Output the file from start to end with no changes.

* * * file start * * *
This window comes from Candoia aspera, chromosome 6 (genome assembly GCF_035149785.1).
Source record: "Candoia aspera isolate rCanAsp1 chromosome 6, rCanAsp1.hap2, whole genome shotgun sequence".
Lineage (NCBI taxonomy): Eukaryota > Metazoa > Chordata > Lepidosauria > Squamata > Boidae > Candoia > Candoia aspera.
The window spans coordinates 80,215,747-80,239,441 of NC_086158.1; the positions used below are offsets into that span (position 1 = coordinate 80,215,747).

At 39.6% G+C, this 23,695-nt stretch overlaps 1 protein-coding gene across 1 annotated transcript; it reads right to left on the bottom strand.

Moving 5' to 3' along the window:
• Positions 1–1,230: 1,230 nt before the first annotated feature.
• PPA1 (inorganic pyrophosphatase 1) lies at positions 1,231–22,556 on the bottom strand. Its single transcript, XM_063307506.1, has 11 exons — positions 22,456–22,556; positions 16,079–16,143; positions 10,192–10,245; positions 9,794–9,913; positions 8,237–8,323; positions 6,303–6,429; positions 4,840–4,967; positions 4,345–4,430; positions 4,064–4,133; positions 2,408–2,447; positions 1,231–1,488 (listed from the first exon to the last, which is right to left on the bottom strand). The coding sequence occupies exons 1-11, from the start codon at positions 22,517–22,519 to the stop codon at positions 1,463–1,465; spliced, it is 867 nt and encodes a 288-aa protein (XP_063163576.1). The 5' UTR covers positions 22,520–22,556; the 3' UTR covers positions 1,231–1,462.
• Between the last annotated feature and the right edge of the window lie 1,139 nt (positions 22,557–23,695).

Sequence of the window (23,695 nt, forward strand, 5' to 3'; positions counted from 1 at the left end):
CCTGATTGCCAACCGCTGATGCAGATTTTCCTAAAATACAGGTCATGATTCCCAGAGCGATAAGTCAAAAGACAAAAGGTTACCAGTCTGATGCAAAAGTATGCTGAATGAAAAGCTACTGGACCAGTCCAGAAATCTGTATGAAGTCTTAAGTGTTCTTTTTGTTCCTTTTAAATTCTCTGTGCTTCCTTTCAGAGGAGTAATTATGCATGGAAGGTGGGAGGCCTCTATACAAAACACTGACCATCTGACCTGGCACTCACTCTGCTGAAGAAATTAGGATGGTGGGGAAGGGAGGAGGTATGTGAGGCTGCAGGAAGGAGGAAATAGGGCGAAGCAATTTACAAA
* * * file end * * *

This window comes from Candoia aspera, chromosome 6 (genome assembly GCF_035149785.1).
Source record: "Candoia aspera isolate rCanAsp1 chromosome 6, rCanAsp1.hap2, whole genome shotgun sequence".
Lineage (NCBI taxonomy): Eukaryota > Metazoa > Chordata > Lepidosauria > Squamata > Boidae > Candoia > Candoia aspera.
The window spans coordinates 80,215,747-80,239,441 of NC_086158.1; the positions used below are offsets into that span (position 1 = coordinate 80,215,747).

At 39.6% G+C, this 23,695-nt stretch overlaps 1 protein-coding gene across 1 annotated transcript; it reads right to left on the bottom strand.

Moving 5' to 3' along the window:
• Positions 1–1,230: 1,230 nt before the first annotated feature.
• PPA1 (inorganic pyrophosphatase 1) lies at positions 1,231–22,556 on the bottom strand. Its single transcript, XM_063307506.1, has 11 exons — positions 22,456–22,556; positions 16,079–16,143; positions 10,192–10,245; positions 9,794–9,913; positions 8,237–8,323; positions 6,303–6,429; positions 4,840–4,967; positions 4,345–4,430; positions 4,064–4,133; positions 2,408–2,447; positions 1,231–1,488 (listed from the first exon to the last, which is right to left on the bottom strand). The coding sequence occupies exons 1-11, from the start codon at positions 22,517–22,519 to the stop codon at positions 1,463–1,465; spliced, it is 867 nt and encodes a 288-aa protein (XP_063163576.1). The 5' UTR covers positions 22,520–22,556; the 3' UTR covers positions 1,231–1,462.
• Between the last annotated feature and the right edge of the window lie 1,139 nt (positions 22,557–23,695).

Sequence of the window (23,695 nt, forward strand, 5' to 3'; positions counted from 1 at the left end):
CCTGATTGCCAACCGCTGATGCAGATTTTCCTAAAATACAGGTCATGATTCCCAGAGCGATAAGTCAAAAGACAAAAGGTTACCAGTCTGATGCAAAAGTATGCTGAATGAAAAGCTACTGGACCAGTCCAGAAATCTGTATGAAGTCTTAAGTGTTCTTTTTGTTCCTTTTAAATTCTCTGTGCTTCCTTTCAGAGGAGTAATTATGCATGGAAGGTGGGAGGCCTCTATACAAAACACTGACCATCTGACCTGGCACTCACTCTGCTGAAGAAATTAGGATGGTGGGGAAGGGAGGAGGTATGTGAGGCTGCAGGAAGGAGGAAATAGGGCGAAGCAATTTACAAA